Imagine walking into a sea of faces, that resemble YOU.
You hear the latest Migos track in the background, and the sight in front of you includes signs that read “Google,” “Hulu,” “Microsoft,” and almost every other major technology company that you can think of – looking to hire YOU.
If you are like me, spaces like this are a special and rare occurrence. This is what a first look at walking into AfroTech feels like.
AfroTech is a technology, entrepreneurship, and corporate leadership conference held in Oakland, California every November for the 4th year in a row. AfroTech is a space where young innovative Black talent gathers to exchange thoughts, ideas, business strategy, and so much more.
A year ago is when I first heard of AfroTech. I remember googling the event at my intern desk and instantly being in awe of what it would be like to be in a sea of faces that looked like mine, with talents I aspire to have. After seeing AfroTech for myself, I know that a year from today, I aspire to sit alongside those entrepreneurs and speak of how we can build the future of innovation, for us and by us.
In attendance of this Black in Tech conference included venture capitalists, CEOs, creators, inventors, and basically every skill you need to create the Wakanda for the future. Some notable attendees include political commentator, lawyer, and CEO, Angela Rye, radio show host, Charlamagne Tha God, and The Shade Room founder Angelica Nwandu. Every room, lounge area, conference room of this event had workshops, ideas, and information being exchanged.
Representation in tech and in the startup space is so important – which is a major reason why Mogul Millennial exists. In a time when only about 3% of the technology population is black, to be in a space of like-minded individuals, all working towards creating opportunities for our communities, educating one another and developing with one another, was a feeling like no other.
With all that being said, here are the three major takeaways from AfroTech 2019!
Venture capitalists want to fund women and minorities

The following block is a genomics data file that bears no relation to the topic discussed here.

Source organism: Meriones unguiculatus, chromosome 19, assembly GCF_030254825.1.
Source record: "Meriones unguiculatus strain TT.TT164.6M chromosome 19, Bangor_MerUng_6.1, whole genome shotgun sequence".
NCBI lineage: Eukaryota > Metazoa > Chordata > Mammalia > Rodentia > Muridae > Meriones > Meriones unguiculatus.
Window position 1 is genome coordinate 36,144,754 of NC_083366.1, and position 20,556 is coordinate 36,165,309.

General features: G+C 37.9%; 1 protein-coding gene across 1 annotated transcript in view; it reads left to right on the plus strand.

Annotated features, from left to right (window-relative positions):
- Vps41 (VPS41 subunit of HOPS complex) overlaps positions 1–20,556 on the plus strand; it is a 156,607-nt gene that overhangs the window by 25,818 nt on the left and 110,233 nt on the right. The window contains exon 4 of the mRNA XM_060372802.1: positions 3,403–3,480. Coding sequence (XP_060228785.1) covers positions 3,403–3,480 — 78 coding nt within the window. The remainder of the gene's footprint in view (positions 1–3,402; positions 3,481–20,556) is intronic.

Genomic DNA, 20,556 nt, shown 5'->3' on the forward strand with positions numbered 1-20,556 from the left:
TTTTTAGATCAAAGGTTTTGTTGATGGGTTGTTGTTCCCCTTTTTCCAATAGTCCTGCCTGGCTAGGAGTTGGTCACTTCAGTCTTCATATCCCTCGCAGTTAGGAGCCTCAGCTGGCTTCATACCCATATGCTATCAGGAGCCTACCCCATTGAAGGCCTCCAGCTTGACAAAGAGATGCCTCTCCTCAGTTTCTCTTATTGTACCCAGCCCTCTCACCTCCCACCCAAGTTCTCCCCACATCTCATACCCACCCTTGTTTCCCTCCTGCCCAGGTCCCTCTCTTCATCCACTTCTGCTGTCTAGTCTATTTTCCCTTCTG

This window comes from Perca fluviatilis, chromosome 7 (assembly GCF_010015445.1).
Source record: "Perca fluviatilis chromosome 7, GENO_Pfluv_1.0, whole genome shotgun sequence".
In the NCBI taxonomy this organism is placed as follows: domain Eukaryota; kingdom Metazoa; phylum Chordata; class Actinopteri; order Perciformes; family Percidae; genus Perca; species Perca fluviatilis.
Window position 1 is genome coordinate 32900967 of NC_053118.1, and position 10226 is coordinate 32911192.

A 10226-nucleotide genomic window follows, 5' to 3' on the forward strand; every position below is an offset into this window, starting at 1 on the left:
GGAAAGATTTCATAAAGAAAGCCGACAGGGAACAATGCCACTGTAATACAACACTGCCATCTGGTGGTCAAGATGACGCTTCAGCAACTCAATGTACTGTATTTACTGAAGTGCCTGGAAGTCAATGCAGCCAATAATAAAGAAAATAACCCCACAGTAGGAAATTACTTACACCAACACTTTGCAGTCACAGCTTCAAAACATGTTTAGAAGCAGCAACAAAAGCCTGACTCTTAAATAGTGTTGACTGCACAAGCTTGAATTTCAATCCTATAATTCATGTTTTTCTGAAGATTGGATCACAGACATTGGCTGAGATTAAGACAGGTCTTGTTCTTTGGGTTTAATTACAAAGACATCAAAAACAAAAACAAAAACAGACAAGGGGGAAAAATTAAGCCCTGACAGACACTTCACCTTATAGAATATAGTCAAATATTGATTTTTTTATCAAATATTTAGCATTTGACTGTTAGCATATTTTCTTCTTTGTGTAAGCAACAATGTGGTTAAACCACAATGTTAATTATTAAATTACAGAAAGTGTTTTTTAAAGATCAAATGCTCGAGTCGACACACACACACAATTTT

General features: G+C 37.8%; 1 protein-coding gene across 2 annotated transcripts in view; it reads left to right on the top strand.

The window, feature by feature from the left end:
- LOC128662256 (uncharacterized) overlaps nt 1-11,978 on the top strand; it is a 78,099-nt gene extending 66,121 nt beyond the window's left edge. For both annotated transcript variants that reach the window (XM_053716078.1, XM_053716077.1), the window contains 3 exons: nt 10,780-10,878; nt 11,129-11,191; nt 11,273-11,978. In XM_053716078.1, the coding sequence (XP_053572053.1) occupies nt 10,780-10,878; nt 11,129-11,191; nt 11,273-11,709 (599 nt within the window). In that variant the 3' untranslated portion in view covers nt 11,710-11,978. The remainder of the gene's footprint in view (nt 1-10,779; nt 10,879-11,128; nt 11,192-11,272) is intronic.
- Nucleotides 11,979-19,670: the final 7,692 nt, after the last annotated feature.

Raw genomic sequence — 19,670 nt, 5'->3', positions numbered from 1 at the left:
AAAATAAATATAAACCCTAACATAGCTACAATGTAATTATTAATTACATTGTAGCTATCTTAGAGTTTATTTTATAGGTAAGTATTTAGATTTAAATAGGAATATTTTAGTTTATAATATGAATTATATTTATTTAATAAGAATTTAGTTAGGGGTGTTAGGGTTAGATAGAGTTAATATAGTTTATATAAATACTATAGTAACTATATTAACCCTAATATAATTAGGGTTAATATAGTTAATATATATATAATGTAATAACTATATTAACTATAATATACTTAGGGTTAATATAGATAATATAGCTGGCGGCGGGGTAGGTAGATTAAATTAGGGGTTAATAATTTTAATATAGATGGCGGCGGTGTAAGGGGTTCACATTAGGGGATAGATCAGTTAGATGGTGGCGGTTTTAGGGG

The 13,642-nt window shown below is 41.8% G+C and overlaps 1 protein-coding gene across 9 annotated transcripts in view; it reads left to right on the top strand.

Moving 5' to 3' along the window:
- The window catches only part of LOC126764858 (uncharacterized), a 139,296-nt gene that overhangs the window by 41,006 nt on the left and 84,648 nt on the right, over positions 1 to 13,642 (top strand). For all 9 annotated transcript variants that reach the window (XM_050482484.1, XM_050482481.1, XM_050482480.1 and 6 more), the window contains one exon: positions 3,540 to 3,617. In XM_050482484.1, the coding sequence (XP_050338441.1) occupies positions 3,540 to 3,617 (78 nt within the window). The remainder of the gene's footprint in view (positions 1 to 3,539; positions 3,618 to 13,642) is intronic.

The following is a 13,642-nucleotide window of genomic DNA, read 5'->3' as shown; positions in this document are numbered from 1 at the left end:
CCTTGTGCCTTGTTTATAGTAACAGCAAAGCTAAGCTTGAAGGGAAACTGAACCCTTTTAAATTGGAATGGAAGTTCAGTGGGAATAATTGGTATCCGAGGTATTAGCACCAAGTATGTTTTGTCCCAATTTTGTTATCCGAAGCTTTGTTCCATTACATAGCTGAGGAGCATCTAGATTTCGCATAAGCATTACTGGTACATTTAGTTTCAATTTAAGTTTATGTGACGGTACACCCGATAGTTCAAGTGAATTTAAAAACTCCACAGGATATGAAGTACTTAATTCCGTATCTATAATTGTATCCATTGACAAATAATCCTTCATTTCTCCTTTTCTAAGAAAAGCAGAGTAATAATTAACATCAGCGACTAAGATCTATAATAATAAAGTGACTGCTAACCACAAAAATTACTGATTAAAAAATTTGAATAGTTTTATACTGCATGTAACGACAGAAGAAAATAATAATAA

In attendance at this conference were many venture capitalists that were looking to fund the projects developing innovative solutions. At the conference, there were VCs from firms like Kapor Capital, Cross Culture Ventures, Reign Ventures, and Base Ventures just to name a few. Also, the GOAT Michael Seibel of Y Combinator was in the building too.
You don’t have to be an engineer to be a tech entrepreneur
While we have all heard the narrative of the Harvard boys who dropped out to create what is now the Tech giant known as Facebook, not everybody in tech leadership starts out as a Harvard software engineer.
To the surprise of many, most technology-based entrepreneurs are not of a technical background. While they understand the works, basics and overall flow of the technology, it is simply only one component of running a business. The real talent is in bring in clients, closing deals, creating a consistent paycheck and stability for a team. The concern of lacking technical skills should not hold anyone looking to create a tech-related company from doing so.
We are the future of technology, and ownership is possible
One of my favorite quotes from this weekend was by Charlamagne Tha God. He says ” We are the first generation to have the knowledge and resources to make ownership a reality”. Charlamagne goes on to explain that ownership is and continues to be the reason behind generational wealth. This is an old and known concept, but before the age of the internet, and the accessibility of it, we have been systematically pushed away from accessing the knowledge and resources that make ownership a reality. We do not have to look far outside of our communities to create the solutions, companies, and empires that our community yearns for.